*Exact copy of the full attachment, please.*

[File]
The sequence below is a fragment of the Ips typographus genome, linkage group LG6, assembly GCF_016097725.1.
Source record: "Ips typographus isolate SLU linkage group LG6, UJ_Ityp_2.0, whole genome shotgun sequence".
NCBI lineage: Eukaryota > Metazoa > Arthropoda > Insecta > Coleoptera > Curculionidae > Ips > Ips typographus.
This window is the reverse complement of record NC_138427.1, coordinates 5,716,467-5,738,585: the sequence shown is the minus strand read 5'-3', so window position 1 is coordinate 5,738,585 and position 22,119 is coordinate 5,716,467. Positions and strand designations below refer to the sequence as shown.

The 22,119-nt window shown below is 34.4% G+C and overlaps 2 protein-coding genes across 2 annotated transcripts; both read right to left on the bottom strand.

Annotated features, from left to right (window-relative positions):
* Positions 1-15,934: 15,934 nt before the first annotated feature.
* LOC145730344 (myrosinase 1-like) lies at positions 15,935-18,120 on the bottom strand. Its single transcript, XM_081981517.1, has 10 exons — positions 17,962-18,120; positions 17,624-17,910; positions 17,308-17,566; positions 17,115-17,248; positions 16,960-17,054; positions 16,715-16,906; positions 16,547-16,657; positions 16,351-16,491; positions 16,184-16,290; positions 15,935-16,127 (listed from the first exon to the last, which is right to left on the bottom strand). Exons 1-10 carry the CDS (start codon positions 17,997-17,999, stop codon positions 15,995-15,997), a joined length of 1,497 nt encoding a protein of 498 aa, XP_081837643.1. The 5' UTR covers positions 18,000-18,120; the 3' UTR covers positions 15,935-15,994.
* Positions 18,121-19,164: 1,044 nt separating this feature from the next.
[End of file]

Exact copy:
The sequence below is a fragment of the Ips typographus genome, linkage group LG6, assembly GCF_016097725.1.
Source record: "Ips typographus isolate SLU linkage group LG6, UJ_Ityp_2.0, whole genome shotgun sequence".
NCBI lineage: Eukaryota > Metazoa > Arthropoda > Insecta > Coleoptera > Curculionidae > Ips > Ips typographus.
This window is the reverse complement of record NC_138427.1, coordinates 5,716,467-5,738,585: the sequence shown is the minus strand read 5'-3', so window position 1 is coordinate 5,738,585 and position 22,119 is coordinate 5,716,467. Positions and strand designations below refer to the sequence as shown.

The 22,119-nt window shown below is 34.4% G+C and overlaps 2 protein-coding genes across 2 annotated transcripts; both read right to left on the bottom strand.

Annotated features, from left to right (window-relative positions):
* Positions 1-15,934: 15,934 nt before the first annotated feature.
* LOC145730344 (myrosinase 1-like) lies at positions 15,935-18,120 on the bottom strand. Its single transcript, XM_081981517.1, has 10 exons — positions 17,962-18,120; positions 17,624-17,910; positions 17,308-17,566; positions 17,115-17,248; positions 16,960-17,054; positions 16,715-16,906; positions 16,547-16,657; positions 16,351-16,491; positions 16,184-16,290; positions 15,935-16,127 (listed from the first exon to the last, which is right to left on the bottom strand). Exons 1-10 carry the CDS (start codon positions 17,997-17,999, stop codon positions 15,995-15,997), a joined length of 1,497 nt encoding a protein of 498 aa, XP_081837643.1. The 5' UTR covers positions 18,000-18,120; the 3' UTR covers positions 15,935-15,994.
* Positions 18,121-19,164: 1,044 nt separating this feature from the next.